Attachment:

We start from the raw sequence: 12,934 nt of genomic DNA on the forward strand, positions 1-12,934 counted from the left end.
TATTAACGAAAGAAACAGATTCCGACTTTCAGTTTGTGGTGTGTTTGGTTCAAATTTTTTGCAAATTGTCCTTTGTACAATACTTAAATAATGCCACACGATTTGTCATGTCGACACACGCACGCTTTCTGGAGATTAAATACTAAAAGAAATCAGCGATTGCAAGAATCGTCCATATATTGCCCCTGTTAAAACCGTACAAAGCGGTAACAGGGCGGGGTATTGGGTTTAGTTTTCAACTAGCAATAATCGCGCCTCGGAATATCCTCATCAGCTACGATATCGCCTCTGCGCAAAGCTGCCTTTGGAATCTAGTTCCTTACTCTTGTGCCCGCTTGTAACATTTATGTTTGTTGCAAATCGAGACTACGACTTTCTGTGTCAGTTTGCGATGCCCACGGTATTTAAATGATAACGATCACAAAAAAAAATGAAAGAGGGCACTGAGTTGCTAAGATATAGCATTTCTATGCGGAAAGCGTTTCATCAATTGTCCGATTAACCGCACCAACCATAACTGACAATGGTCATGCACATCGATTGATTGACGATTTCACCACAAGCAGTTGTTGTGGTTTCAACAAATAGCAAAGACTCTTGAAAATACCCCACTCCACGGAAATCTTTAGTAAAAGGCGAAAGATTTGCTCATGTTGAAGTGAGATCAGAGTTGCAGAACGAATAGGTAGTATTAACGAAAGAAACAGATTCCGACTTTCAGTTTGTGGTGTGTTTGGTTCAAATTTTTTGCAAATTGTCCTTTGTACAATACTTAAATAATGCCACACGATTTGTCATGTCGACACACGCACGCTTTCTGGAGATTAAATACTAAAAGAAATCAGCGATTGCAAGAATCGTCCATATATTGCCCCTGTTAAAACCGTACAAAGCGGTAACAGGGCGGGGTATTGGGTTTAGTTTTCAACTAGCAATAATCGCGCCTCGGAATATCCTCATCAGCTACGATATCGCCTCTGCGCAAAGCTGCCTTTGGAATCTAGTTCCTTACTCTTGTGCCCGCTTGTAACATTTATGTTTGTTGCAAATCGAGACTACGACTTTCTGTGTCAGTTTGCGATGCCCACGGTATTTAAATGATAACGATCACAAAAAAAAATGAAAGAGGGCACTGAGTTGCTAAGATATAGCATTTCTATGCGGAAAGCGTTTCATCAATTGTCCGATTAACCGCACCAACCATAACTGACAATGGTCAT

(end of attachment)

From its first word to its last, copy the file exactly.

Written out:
We start from the raw sequence: 12,934 nt of genomic DNA on the forward strand, positions 1-12,934 counted from the left end.
TATTAACGAAAGAAACAGATTCCGACTTTCAGTTTGTGGTGTGTTTGGTTCAAATTTTTTGCAAATTGTCCTTTGTACAATACTTAAATAATGCCACACGATTTGTCATGTCGACACACGCACGCTTTCTGGAGATTAAATACTAAAAGAAATCAGCGATTGCAAGAATCGTCCATATATTGCCCCTGTTAAAACCGTACAAAGCGGTAACAGGGCGGGGTATTGGGTTTAGTTTTCAACTAGCAATAATCGCGCCTCGGAATATCCTCATCAGCTACGATATCGCCTCTGCGCAAAGCTGCCTTTGGAATCTAGTTCCTTACTCTTGTGCCCGCTTGTAACATTTATGTTTGTTGCAAATCGAGACTACGACTTTCTGTGTCAGTTTGCGATGCCCACGGTATTTAAATGATAACGATCACAAAAAAAAATGAAAGAGGGCACTGAGTTGCTAAGATATAGCATTTCTATGCGGAAAGCGTTTCATCAATTGTCCGATTAACCGCACCAACCATAACTGACAATGGTCATGCACATCGATTGATTGACGATTTCACCACAAGCAGTTGTTGTGGTTTCAACAAATAGCAAAGACTCTTGAAAATACCCCACTCCACGGAAATCTTTAGTAAAAGGCGAAAGATTTGCTCATGTTGAAGTGAGATCAGAGTTGCAGAACGAATAGGTAGTATTAACGAAAGAAACAGATTCCGACTTTCAGTTTGTGGTGTGTTTGGTTCAAATTTTTTGCAAATTGTCCTTTGTACAATACTTAAATAATGCCACACGATTTGTCATGTCGACACACGCACGCTTTCTGGAGATTAAATACTAAAAGAAATCAGCGATTGCAAGAATCGTCCATATATTGCCCCTGTTAAAACCGTACAAAGCGGTAACAGGGCGGGGTATTGGGTTTAGTTTTCAACTAGCAATAATCGCGCCTCGGAATATCCTCATCAGCTACGATATCGCCTCTGCGCAAAGCTGCCTTTGGAATCTAGTTCCTTACTCTTGTGCCCGCTTGTAACATTTATGTTTGTTGCAAATCGAGACTACGACTTTCTGTGTCAGTTTGCGATGCCCACGGTATTTAAATGATAACGATCACAAAAAAAAATGAAAGAGGGCACTGAGTTGCTAAGATATAGCATTTCTATGCGGAAAGCGTTTCATCAATTGTCCGATTAACCGCACCAACCATAACTGACAATGGTCAT